That's when he told me, "Dave, if you focus on the things we have in common that unite us as people in this country instead of the differences that divide us, you will find that most people agree with each other more often than they disagree. If you can get those people to see that about you, you're halfway there."
Those words struck me, probably more so than anything else he told me that morning.
Here I am, guilty myself of rushing to judgment to an extent, due to the fact that Carlos is a devout Christian, making assumptions about his ideology and his beliefs, and when you get right down to it, it's not much different than the intolerance I perceived him having towards the gay community. Do I agree with his views about gays? No, I don't. However, if I judge him solely based on those views, I'm completely ignoring the fact that we agree about very basic things that mean much more to the average person in their everyday lives. Things like improving education, lowering crime, providing opportunity to those who seek it and so on. These things are all issues that I am much more passionate about and I feel would do far more to improve our society than bickering about sexual lifestyle with someone who clearly is not going to change their views on that subject no matter how good of an argument I make. Convincing a devout Christian to accept homosexuality is like convincing a gay guy to accept vagina, it's just not going to happen. So, rather than beat your head against the one wall that's between you, focus on all the clear pathways to understanding that exist instead. It's simple and brilliant and I will never forget it.
Following up on that, Carlos told me "Always remember, be flexible in your politics but firm in your convictions."
He went on to explain that, as mayor, he had proposed incentives paid by the city of Fresno to encourage private sector growth and development. This was strongly in opposition to his conservative, Republican politics, but it was what he felt was necessary to do what he believed was right, which was to try and bridge that gap between the "Two Cities" that Fresno had become. He made deals and compromises that drew a lot of heat from his party, but he said that he was willing to be flexible on his politics because he knew in his heart that it was the right thing to do. He said men who compromise their convictions for their politics never get anything accomplished and only contribute to the problems in our government. However, men who compromise their politics to stick to their convictions, they are usually remembered as great men and strong leaders. He cited JFK, who was strong on military and civil service. He said "Can you imagine JFK getting up in front of the Democrats today and saying "Ask not what your country can do for you, ask what you can do for your country?" He said, "Can you imagine a Democrat saying we need a strong military?" He said, "That's why JFK is remembered as such a great leader, even though he was killed so soon into his presidency, because he put politics second to what he knew was right for the country, and the people loved him for it."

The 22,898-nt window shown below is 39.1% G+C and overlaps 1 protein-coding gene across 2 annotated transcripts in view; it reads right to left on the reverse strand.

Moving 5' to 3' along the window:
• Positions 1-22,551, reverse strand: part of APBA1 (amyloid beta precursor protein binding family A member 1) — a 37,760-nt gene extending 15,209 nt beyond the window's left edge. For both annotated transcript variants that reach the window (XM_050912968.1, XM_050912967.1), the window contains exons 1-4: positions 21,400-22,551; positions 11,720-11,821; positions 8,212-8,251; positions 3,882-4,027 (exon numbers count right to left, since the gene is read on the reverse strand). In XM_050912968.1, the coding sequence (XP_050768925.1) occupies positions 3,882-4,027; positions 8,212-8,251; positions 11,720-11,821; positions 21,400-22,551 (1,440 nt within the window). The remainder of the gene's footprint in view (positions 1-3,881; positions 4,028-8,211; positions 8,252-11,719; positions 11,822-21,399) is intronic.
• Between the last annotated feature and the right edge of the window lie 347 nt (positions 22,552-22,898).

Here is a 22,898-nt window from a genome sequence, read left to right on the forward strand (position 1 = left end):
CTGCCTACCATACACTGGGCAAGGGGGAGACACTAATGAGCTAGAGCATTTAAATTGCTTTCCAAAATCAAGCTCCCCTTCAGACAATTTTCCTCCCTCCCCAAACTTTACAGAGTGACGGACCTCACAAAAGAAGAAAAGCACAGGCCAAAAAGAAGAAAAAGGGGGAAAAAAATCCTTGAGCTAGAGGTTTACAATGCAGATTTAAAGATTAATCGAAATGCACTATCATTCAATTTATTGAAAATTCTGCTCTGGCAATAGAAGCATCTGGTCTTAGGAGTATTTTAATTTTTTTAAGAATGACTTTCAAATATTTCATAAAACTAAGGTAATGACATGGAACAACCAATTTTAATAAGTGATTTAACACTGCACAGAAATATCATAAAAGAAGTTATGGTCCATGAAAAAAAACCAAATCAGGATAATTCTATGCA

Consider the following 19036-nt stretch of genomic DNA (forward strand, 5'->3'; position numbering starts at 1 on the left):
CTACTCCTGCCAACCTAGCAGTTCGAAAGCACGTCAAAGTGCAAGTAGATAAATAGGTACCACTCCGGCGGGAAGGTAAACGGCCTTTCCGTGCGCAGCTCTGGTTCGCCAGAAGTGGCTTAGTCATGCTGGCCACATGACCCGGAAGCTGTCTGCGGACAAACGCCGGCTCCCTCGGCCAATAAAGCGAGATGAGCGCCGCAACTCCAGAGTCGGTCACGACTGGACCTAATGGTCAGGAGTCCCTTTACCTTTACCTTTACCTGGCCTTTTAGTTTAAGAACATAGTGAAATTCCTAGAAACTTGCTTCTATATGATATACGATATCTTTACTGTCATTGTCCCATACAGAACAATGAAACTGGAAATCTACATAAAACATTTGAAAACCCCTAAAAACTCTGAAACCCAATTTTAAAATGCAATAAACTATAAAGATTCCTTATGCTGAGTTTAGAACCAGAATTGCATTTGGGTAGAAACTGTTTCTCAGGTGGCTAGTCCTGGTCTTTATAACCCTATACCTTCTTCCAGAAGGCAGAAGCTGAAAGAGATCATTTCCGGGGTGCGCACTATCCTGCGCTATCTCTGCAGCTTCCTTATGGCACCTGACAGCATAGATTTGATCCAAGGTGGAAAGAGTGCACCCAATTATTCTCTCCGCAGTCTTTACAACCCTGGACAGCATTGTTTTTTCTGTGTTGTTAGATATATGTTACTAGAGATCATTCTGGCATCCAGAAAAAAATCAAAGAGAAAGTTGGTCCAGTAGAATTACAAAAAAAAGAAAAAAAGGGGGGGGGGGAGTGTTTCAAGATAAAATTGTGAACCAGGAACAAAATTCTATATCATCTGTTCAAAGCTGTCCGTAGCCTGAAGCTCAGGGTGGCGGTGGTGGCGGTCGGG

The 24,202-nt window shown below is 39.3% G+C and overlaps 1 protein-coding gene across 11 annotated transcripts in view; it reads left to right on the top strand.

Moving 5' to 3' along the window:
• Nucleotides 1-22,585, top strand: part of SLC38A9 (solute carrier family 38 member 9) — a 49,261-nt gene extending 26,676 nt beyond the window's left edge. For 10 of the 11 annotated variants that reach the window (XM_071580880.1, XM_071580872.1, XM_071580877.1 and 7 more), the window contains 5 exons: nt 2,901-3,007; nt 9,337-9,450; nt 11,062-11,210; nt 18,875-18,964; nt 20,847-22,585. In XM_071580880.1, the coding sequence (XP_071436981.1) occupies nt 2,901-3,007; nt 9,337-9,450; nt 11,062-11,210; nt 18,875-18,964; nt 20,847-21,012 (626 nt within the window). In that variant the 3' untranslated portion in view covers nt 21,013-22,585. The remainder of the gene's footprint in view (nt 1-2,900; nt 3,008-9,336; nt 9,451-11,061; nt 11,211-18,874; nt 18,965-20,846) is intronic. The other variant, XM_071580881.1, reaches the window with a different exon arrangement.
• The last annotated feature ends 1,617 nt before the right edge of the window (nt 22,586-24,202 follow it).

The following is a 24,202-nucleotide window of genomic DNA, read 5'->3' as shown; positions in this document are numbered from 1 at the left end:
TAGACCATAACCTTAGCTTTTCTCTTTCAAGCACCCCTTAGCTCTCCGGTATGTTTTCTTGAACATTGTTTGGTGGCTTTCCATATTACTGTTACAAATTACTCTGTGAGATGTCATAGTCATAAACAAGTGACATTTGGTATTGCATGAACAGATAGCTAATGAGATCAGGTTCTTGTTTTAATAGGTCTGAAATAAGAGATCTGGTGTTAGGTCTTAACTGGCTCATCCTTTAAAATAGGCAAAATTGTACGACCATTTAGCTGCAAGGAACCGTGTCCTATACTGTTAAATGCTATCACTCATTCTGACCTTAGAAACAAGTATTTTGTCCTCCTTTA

When we finally had to drag ourselves out of that breakfast meeting, nearly 3 hours later, because the businessmen at the table all had more meetings to go to and schedules to keep, I walked out to the car with everything I had listened to and participated in swirling around in my head. Here we were, four people who had all come from the same small town, gone to the same school, knew everyone's families. Two generations of Riverdale people. One one side, two men who had gone on to have great personal and professional success and, on the other side, two people eager to achieve that same success for ourselves. There were conflicting opinions held on each side, and opinions that we were all in agreement with. However, when all was said and done and the napkins were thrown on the empty plates, we really weren't so different.
We all want basically the same thing - to make a better life for our children (well, as soon as Shannon and I have kids, that is.) We really all want to see our country thrive and be great and continue to be the land of opportunity that helped one half of the table become successful and would hopefully help the other half do the same thing. Sure, we have our differences and some of them are quite significant, but at the end of the day we all can agree on the things that really matter, and that... for lack of a better word... is what really matters.
I can honestly say, the way I debate with my conservative friends and critics will change as a result of what I learned on Saturday. I have a new way of looking at things, and I feel like I've taken yet another step closer to reaching my lofty, yet completely attainable goal.